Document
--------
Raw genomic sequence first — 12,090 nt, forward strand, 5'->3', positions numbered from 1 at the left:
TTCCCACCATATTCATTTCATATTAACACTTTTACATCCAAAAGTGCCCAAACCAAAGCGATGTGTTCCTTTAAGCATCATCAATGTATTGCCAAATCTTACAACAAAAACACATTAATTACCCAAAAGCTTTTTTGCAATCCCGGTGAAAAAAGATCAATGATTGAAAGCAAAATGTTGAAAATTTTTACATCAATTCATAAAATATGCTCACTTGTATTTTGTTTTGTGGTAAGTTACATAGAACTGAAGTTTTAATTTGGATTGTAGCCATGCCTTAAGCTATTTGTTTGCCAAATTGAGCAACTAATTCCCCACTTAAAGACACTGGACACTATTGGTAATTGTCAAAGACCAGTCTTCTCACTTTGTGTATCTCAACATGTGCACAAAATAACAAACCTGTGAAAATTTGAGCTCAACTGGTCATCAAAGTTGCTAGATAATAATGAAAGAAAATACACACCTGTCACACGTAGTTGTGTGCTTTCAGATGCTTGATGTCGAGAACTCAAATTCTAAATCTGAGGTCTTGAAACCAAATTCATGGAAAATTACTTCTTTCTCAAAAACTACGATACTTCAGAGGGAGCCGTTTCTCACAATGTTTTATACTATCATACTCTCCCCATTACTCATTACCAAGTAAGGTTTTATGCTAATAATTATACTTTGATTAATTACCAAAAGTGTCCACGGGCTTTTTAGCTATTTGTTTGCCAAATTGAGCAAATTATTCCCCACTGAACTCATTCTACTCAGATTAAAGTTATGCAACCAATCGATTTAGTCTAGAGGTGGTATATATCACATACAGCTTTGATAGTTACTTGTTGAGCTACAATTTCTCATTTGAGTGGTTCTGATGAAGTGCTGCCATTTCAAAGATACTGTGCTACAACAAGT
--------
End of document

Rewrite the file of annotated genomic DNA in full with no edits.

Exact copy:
Raw genomic sequence first — 12,090 nt, forward strand, 5'->3', positions numbered from 1 at the left:
TTCCCACCATATTCATTTCATATTAACACTTTTACATCCAAAAGTGCCCAAACCAAAGCGATGTGTTCCTTTAAGCATCATCAATGTATTGCCAAATCTTACAACAAAAACACATTAATTACCCAAAAGCTTTTTTGCAATCCCGGTGAAAAAAGATCAATGATTGAAAGCAAAATGTTGAAAATTTTTACATCAATTCATAAAATATGCTCACTTGTATTTTGTTTTGTGGTAAGTTACATAGAACTGAAGTTTTAATTTGGATTGTAGCCATGCCTTAAGCTATTTGTTTGCCAAATTGAGCAACTAATTCCCCACTTAAAGACACTGGACACTATTGGTAATTGTCAAAGACCAGTCTTCTCACTTTGTGTATCTCAACATGTGCACAAAATAACAAACCTGTGAAAATTTGAGCTCAACTGGTCATCAAAGTTGCTAGATAATAATGAAAGAAAATACACACCTGTCACACGTAGTTGTGTGCTTTCAGATGCTTGATGTCGAGAACTCAAATTCTAAATCTGAGGTCTTGAAACCAAATTCATGGAAAATTACTTCTTTCTCAAAAACTACGATACTTCAGAGGGAGCCGTTTCTCACAATGTTTTATACTATCATACTCTCCCCATTACTCATTACCAAGTAAGGTTTTATGCTAATAATTATACTTTGATTAATTACCAAAAGTGTCCACGGGCTTTTTAGCTATTTGTTTGCCAAATTGAGCAAATTATTCCCCACTGAACTCATTCTACTCAGATTAAAGTTATGCAACCAATCGATTTAGTCTAGAGGTGGTATATATCACATACAGCTTTGATAGTTACTTGTTGAGCTACAATTTCTCATTTGAGTGGTTCTGATGAAGTGCTGCCATTTCAAAGATACTGTGCTACAACAAGT